Individually, The Tibetans and Uyghur populations—which are the primary ethnic groups in Tibet and Xinjiang, respectively—desire greater autonomy from the Chinese government, and thus are a threat because of their goal to become independent of China, subsequently causing the CCP to lose control over significant amounts of territory.

The Tibetan Problem

Tibet, which is representative of both the Tibetan ethnicity and territory in this essay, has historically sought complete independence, rather than autonomy from the PRC. After achieving total independence from China after the demise of the Qing dynasty’s rule in Tibet in 1912, the Tibetan people enjoyed sovereignty for approximately 36 years. After the Chinese Civil War, the CCP emerged as the dominant power in Mainland China and subsequently incorporated the region of Tibet into their territorial holdings.

The CCP granted a significant amount of autonomy to Tibet, which was renounced during the failed Tibetan Rebellion of 1959, during which the Tibetan government, including the Dalai Lama, the head of the Tibetan faith, fled to India. It is important to note that the Tibetans did not perceive the Chinese invasion as a threat to the territorial integrity of Tibet, although Tibet had assumed a distinct geographical entity as a separate country since the seventh century. The attack was seen more as a threat to their faith. Since this so-called offensive against the Tibetan faith occurred, the CCP has treated the citizens of the Tibetan region much differently than citizens of the rest of the country.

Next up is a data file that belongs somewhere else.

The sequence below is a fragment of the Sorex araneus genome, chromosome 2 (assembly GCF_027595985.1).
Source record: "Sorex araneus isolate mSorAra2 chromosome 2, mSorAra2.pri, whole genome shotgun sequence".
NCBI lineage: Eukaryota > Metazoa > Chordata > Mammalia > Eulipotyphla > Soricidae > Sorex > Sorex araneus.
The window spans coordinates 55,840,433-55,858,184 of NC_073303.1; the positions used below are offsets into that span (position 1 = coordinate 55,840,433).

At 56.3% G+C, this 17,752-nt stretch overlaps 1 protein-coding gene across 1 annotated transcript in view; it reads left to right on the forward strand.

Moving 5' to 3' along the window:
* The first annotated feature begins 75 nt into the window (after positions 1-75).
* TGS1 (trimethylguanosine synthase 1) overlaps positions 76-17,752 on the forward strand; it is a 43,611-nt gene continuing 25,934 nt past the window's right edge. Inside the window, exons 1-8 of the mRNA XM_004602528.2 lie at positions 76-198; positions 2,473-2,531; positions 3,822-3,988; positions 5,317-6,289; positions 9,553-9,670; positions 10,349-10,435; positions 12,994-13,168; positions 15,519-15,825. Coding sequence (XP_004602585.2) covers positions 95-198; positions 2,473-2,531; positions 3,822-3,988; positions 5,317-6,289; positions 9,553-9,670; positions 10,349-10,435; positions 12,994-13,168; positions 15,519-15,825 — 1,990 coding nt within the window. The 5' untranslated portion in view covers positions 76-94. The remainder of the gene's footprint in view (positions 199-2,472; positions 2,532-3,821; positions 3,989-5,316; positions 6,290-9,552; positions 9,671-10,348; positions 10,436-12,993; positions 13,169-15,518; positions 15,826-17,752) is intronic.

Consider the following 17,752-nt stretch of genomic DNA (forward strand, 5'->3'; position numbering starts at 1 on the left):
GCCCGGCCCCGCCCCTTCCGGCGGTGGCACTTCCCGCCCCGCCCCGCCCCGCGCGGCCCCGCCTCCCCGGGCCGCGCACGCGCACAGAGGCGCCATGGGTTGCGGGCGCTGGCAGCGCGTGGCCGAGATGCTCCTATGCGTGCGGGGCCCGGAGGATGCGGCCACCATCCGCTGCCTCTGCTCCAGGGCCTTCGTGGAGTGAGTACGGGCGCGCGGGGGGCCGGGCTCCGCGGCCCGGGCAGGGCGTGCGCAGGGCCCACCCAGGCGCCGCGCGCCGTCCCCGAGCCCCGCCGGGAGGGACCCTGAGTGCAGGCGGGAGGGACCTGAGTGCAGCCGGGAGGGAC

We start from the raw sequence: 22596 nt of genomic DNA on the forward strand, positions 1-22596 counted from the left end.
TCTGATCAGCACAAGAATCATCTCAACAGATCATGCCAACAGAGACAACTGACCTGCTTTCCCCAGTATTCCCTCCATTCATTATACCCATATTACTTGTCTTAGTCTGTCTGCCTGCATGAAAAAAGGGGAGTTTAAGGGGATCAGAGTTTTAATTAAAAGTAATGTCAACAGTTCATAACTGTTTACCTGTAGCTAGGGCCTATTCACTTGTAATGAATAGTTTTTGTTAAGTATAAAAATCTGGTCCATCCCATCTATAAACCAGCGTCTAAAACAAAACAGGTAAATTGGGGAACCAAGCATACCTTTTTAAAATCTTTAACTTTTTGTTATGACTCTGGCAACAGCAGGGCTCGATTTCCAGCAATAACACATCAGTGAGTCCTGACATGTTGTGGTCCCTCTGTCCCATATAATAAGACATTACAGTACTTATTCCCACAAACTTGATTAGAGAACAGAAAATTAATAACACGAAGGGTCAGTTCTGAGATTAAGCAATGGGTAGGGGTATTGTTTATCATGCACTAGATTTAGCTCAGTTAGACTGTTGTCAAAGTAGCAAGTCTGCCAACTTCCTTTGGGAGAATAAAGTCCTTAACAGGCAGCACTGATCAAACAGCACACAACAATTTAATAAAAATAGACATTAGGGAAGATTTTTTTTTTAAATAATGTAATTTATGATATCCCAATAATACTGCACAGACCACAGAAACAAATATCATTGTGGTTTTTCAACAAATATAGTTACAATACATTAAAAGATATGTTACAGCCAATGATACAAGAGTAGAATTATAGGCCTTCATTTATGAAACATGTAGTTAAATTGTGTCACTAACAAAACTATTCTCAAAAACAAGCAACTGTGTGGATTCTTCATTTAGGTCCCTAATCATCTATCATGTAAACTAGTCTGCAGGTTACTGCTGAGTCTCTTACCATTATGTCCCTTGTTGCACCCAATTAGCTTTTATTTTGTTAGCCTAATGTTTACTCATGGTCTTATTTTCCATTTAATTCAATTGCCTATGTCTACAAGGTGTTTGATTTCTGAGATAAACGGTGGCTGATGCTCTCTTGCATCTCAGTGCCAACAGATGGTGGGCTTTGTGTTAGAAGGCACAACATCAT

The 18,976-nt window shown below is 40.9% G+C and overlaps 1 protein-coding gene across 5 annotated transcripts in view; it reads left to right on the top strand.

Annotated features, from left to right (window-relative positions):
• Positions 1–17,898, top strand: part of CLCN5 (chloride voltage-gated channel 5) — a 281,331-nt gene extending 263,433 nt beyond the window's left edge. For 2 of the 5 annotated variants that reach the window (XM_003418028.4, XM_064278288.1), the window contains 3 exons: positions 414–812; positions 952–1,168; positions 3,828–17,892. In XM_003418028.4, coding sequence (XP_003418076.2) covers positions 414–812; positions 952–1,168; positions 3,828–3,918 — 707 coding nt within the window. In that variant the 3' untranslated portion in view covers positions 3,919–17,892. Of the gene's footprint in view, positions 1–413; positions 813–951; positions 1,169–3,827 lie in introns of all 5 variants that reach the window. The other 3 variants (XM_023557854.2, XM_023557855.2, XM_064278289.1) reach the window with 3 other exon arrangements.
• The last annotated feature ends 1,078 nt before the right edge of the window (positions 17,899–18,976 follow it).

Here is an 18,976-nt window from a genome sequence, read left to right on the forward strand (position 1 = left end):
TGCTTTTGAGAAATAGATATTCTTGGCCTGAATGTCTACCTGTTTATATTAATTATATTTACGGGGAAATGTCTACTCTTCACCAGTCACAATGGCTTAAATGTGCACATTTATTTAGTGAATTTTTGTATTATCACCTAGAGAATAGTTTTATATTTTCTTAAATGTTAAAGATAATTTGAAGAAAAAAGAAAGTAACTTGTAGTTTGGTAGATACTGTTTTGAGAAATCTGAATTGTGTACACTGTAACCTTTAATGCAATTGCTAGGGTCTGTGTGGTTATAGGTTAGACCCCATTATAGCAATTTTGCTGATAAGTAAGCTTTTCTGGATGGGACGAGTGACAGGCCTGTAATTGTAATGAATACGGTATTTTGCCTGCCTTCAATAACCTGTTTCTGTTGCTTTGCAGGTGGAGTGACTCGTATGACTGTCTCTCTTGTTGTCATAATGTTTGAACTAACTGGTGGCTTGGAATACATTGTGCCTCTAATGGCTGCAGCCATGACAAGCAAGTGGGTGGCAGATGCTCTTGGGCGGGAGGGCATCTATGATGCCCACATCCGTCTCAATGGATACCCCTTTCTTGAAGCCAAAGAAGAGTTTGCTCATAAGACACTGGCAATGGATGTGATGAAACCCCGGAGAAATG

In 2008, violent protests and riots, caused by resentment towards the inequalities that Tibetans experience relative to other parts of China, erupted throughout Tibet. Tibetans were angered by inflation, inadequate education and low access to employment. The riots were mainly ethnically driven, as rioters attacked business owners and pedestrians of the Han and Hui ethnicities. These actions by the people of Tibet are indicative of a desire for greater independence from the government of the PRC, reveal the fact that Tibet is a significant threat to the CCP’s authority.

This is because it is an issue of ethnicity and religion, rather than being an issue of government reform or democratization. The desire for equality and with that, independence is something that the CCP cannot reform without weakening itself by sacrificing territory. This issue will continue to plague the Party until Tibet wins full autonomy or is obliterated by the CCP.

As an additional note, this is not only an internal issue. There are a significant number of Tibetan exiles living outside the reach and influence of the CCP, who can not only influence foreign governments to take action against the CCP but to provide valuable information and assistance to activists within Tibet. The fact that there are elements outside of the CCP’s control; variables that it cannot predict or control, concerning the issue of Tibet makes this an even more substantial threat.

Xinjiang: a more significant issue than you’d think.